Purpose of Copyright
To Promote the Progress of Science and Useful Arts
According to Supreme Court Justice Sandra Day O'Connor (Feist), "The primary objective of copyright is not to reward the labor of authors, but '[t]o promote the Progress of Science and useful Arts.'"

  In its original usage in America, the word science referred to education.

   Authors are assured, by copyright, to the right to use and copy their original expression. This provides a measure of financial incintive for the authors in order to “promote progress.”  However, copyright law also incorporates provisions intended to encourage others to build freely upon the ideas and information found in other works.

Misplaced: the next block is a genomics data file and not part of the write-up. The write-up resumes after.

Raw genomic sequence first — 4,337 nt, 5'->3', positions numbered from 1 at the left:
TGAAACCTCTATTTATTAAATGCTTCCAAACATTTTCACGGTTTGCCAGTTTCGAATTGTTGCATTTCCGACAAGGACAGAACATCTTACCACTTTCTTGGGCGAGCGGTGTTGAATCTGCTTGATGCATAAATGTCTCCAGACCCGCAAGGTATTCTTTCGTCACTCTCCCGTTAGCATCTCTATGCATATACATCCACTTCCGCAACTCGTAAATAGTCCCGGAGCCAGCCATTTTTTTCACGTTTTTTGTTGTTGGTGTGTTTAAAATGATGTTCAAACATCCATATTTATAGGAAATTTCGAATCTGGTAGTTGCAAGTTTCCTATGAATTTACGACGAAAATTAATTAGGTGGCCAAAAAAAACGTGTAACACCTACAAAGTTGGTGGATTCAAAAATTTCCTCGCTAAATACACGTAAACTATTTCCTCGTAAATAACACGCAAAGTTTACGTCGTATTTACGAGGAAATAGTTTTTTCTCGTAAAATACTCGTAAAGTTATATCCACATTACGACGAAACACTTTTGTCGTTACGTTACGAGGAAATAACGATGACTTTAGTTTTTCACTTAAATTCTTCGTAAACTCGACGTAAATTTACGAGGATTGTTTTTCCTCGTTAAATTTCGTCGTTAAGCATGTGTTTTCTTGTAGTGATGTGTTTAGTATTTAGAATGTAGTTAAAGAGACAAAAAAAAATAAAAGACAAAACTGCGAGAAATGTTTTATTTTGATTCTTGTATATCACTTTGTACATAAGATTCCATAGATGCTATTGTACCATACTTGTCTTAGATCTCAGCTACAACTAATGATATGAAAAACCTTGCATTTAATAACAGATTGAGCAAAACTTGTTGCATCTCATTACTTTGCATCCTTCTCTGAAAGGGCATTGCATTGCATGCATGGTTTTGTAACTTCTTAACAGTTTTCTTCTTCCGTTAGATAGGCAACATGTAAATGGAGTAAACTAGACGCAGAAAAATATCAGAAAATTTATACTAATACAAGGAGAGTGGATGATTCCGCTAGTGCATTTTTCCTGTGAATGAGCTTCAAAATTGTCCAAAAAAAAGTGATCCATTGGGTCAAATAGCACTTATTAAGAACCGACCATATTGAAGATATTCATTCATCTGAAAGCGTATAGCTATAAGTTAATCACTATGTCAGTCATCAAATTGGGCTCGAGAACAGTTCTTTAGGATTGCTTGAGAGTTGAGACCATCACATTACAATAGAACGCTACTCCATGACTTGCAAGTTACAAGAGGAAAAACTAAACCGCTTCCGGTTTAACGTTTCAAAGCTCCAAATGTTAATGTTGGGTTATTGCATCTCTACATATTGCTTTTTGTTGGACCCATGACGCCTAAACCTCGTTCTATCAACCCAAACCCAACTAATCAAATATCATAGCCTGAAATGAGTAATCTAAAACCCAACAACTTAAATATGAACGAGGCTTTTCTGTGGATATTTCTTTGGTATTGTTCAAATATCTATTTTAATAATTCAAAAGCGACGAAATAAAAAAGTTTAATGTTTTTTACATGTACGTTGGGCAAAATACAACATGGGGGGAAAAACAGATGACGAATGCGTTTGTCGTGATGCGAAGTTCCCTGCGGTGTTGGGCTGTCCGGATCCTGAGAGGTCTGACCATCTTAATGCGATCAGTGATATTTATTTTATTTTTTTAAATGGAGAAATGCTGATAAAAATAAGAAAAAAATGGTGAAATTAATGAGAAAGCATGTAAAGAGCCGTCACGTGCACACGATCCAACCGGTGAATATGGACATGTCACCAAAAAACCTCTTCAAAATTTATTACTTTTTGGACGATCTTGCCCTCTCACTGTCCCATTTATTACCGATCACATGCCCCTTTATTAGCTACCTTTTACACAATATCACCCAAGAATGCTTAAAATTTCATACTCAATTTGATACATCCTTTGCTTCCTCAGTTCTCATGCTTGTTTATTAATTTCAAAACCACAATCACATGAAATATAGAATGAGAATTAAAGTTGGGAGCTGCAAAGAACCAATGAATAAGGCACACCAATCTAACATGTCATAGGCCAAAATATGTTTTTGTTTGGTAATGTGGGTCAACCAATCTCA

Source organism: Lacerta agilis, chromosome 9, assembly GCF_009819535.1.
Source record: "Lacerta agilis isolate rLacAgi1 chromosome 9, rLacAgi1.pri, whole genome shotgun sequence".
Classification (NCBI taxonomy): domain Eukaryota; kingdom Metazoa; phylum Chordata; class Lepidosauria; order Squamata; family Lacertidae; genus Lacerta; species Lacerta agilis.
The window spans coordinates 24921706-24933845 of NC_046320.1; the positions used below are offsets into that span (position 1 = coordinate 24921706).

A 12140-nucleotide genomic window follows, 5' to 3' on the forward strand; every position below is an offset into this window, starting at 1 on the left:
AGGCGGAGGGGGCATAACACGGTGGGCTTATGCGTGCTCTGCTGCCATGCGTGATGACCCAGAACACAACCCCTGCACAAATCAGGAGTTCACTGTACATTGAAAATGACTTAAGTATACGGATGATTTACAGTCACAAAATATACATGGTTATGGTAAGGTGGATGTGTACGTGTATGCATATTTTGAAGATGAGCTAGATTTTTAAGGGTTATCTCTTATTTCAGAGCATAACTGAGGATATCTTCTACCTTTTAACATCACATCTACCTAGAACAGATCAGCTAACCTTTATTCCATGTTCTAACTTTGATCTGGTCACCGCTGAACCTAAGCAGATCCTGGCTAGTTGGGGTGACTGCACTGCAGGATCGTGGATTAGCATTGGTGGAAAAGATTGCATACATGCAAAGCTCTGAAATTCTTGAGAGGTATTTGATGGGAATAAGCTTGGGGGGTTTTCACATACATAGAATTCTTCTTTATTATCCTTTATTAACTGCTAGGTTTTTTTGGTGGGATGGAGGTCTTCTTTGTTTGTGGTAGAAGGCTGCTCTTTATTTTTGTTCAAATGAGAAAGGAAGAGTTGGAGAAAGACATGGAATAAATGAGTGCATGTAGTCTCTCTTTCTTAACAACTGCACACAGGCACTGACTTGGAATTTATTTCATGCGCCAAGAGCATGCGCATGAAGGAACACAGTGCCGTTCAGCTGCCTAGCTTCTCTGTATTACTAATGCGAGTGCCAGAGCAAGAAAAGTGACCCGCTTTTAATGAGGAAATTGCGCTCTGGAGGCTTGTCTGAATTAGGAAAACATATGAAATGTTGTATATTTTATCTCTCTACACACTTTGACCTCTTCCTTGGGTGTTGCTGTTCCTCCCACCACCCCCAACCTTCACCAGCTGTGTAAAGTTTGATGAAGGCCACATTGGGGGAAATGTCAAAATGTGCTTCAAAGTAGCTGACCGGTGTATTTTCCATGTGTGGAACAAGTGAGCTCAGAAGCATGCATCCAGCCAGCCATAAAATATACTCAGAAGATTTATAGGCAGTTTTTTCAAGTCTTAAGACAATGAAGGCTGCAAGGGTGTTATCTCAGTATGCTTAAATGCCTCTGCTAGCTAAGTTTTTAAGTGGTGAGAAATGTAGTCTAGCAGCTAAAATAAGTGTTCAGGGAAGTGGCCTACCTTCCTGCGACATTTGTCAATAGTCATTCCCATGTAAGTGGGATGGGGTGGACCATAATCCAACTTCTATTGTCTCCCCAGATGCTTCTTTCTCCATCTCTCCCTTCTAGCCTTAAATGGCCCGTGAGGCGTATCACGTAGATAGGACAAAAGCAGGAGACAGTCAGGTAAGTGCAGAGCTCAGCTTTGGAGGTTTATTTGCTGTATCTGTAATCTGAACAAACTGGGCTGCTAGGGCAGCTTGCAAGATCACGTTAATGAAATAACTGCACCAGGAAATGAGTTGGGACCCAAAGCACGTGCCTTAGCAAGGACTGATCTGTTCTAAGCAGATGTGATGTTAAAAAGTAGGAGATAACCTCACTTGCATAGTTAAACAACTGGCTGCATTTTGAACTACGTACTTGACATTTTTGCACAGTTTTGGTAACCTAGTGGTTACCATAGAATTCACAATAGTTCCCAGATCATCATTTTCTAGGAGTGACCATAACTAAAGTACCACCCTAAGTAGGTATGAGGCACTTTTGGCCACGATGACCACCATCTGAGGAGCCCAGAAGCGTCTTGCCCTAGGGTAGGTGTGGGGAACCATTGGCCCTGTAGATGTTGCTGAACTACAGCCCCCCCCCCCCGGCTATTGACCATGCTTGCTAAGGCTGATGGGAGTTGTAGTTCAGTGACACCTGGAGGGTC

In most fields of research, whether it be academic, commercial, or hobby, the growth of knowledge is very dependent upon the efforts of other researchers. Appropriate use of copyrighted material is covered in copyright law. There are specific rights stipulated for non-profit educational uses.  Limited uses in other environments are allowed under the fair use provisions of the copyright laws.

Uses other than those allowed by copyright laws are considered to be infringements.  An example of this would be the use of a copyrighted graphic in a presentation or on a web page that is used without permission or license from the copyright owner. (The U.S. flag below could be such an infringement, except that its use is authorized under license of the copyright owner. )  

Updated Thursday, 08. October 2009, 09:57 by Michael Goad ()

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